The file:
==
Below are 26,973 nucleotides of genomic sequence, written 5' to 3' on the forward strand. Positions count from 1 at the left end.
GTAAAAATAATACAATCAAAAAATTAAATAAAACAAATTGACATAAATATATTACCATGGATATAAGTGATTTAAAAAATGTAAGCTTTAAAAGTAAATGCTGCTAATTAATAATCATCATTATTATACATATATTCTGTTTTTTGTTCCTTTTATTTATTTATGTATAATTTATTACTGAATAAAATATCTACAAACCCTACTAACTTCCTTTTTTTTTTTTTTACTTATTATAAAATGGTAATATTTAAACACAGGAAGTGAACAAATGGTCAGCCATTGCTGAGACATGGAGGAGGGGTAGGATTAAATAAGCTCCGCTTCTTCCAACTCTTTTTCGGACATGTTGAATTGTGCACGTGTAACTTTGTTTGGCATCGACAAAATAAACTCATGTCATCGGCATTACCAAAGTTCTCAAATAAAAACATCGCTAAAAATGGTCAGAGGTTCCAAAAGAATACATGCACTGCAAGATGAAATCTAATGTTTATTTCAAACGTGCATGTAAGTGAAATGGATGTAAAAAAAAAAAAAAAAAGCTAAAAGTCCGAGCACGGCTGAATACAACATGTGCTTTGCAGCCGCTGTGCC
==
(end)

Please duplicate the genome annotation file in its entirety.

Below are 26,973 nucleotides of genomic sequence, written 5' to 3' on the forward strand. Positions count from 1 at the left end.
GTAAAAATAATACAATCAAAAAATTAAATAAAACAAATTGACATAAATATATTACCATGGATATAAGTGATTTAAAAAATGTAAGCTTTAAAAGTAAATGCTGCTAATTAATAATCATCATTATTATACATATATTCTGTTTTTTGTTCCTTTTATTTATTTATGTATAATTTATTACTGAATAAAATATCTACAAACCCTACTAACTTCCTTTTTTTTTTTTTTACTTATTATAAAATGGTAATATTTAAACACAGGAAGTGAACAAATGGTCAGCCATTGCTGAGACATGGAGGAGGGGTAGGATTAAATAAGCTCCGCTTCTTCCAACTCTTTTTCGGACATGTTGAATTGTGCACGTGTAACTTTGTTTGGCATCGACAAAATAAACTCATGTCATCGGCATTACCAAAGTTCTCAAATAAAAACATCGCTAAAAATGGTCAGAGGTTCCAAAAGAATACATGCACTGCAAGATGAAATCTAATGTTTATTTCAAACGTGCATGTAAGTGAAATGGATGTAAAAAAAAAAAAAAAAAGCTAAAAGTCCGAGCACGGCTGAATACAACATGTGCTTTGCAGCCGCTGTGCC